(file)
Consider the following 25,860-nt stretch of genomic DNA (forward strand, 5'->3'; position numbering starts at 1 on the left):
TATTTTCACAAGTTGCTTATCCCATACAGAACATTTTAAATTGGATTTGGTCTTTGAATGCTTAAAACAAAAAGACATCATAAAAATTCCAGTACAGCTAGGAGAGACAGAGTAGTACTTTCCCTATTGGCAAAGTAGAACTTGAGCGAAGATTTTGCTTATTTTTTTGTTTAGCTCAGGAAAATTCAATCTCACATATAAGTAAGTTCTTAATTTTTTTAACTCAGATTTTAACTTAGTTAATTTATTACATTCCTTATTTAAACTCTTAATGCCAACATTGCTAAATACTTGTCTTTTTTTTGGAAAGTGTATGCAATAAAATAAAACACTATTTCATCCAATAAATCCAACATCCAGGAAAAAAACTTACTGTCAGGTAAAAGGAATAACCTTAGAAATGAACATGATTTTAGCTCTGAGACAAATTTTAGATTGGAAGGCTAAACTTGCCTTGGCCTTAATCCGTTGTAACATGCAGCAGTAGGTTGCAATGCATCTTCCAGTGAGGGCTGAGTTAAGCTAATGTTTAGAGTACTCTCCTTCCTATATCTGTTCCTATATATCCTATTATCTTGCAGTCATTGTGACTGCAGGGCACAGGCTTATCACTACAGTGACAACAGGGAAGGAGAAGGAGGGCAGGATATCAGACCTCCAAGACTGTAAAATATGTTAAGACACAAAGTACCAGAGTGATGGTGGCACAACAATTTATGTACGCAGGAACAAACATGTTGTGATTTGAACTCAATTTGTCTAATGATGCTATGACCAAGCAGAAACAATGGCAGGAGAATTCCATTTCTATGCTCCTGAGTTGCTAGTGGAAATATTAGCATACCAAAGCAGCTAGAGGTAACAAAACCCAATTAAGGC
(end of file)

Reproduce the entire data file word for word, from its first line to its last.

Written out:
Consider the following 25,860-nt stretch of genomic DNA (forward strand, 5'->3'; position numbering starts at 1 on the left):
TATTTTCACAAGTTGCTTATCCCATACAGAACATTTTAAATTGGATTTGGTCTTTGAATGCTTAAAACAAAAAGACATCATAAAAATTCCAGTACAGCTAGGAGAGACAGAGTAGTACTTTCCCTATTGGCAAAGTAGAACTTGAGCGAAGATTTTGCTTATTTTTTTGTTTAGCTCAGGAAAATTCAATCTCACATATAAGTAAGTTCTTAATTTTTTTAACTCAGATTTTAACTTAGTTAATTTATTACATTCCTTATTTAAACTCTTAATGCCAACATTGCTAAATACTTGTCTTTTTTTTGGAAAGTGTATGCAATAAAATAAAACACTATTTCATCCAATAAATCCAACATCCAGGAAAAAAACTTACTGTCAGGTAAAAGGAATAACCTTAGAAATGAACATGATTTTAGCTCTGAGACAAATTTTAGATTGGAAGGCTAAACTTGCCTTGGCCTTAATCCGTTGTAACATGCAGCAGTAGGTTGCAATGCATCTTCCAGTGAGGGCTGAGTTAAGCTAATGTTTAGAGTACTCTCCTTCCTATATCTGTTCCTATATATCCTATTATCTTGCAGTCATTGTGACTGCAGGGCACAGGCTTATCACTACAGTGACAACAGGGAAGGAGAAGGAGGGCAGGATATCAGACCTCCAAGACTGTAAAATATGTTAAGACACAAAGTACCAGAGTGATGGTGGCACAACAATTTATGTACGCAGGAACAAACATGTTGTGATTTGAACTCAATTTGTCTAATGATGCTATGACCAAGCAGAAACAATGGCAGGAGAATTCCATTTCTATGCTCCTGAGTTGCTAGTGGAAATATTAGCATACCAAAGCAGCTAGAGGTAACAAAACCCAATTAAGGC